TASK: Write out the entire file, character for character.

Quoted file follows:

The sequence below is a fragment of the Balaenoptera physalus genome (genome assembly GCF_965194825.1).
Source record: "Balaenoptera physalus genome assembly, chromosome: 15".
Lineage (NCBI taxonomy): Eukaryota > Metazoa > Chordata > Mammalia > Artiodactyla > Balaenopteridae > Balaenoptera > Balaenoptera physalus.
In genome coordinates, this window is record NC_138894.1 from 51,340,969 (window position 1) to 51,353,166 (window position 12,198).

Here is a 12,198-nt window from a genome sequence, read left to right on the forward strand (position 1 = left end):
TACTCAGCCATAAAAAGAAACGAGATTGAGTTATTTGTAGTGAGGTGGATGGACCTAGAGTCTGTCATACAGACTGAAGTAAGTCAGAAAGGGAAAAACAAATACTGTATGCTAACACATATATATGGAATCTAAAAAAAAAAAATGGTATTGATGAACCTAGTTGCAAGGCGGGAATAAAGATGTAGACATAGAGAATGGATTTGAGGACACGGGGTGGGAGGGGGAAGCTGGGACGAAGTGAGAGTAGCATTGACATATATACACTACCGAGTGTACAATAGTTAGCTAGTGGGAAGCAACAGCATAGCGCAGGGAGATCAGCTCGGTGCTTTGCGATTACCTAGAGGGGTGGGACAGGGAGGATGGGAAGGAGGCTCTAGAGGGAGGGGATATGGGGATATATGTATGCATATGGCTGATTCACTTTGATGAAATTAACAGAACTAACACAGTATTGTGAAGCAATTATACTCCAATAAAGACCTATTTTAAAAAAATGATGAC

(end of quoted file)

The sequence below is a fragment of the Balaenoptera physalus genome (genome assembly GCF_965194825.1).
Source record: "Balaenoptera physalus genome assembly, chromosome: 15".
Lineage (NCBI taxonomy): Eukaryota > Metazoa > Chordata > Mammalia > Artiodactyla > Balaenopteridae > Balaenoptera > Balaenoptera physalus.
In genome coordinates, this window is record NC_138894.1 from 51,340,969 (window position 1) to 51,353,166 (window position 12,198).

Here is a 12,198-nt window from a genome sequence, read left to right on the forward strand (position 1 = left end):
TACTCAGCCATAAAAAGAAACGAGATTGAGTTATTTGTAGTGAGGTGGATGGACCTAGAGTCTGTCATACAGACTGAAGTAAGTCAGAAAGGGAAAAACAAATACTGTATGCTAACACATATATATGGAATCTAAAAAAAAAAAATGGTATTGATGAACCTAGTTGCAAGGCGGGAATAAAGATGTAGACATAGAGAATGGATTTGAGGACACGGGGTGGGAGGGGGAAGCTGGGACGAAGTGAGAGTAGCATTGACATATATACACTACCGAGTGTACAATAGTTAGCTAGTGGGAAGCAACAGCATAGCGCAGGGAGATCAGCTCGGTGCTTTGCGATTACCTAGAGGGGTGGGACAGGGAGGATGGGAAGGAGGCTCTAGAGGGAGGGGATATGGGGATATATGTATGCATATGGCTGATTCACTTTGATGAAATTAACAGAACTAACACAGTATTGTGAAGCAATTATACTCCAATAAAGACCTATTTTAAAAAAATGATGAC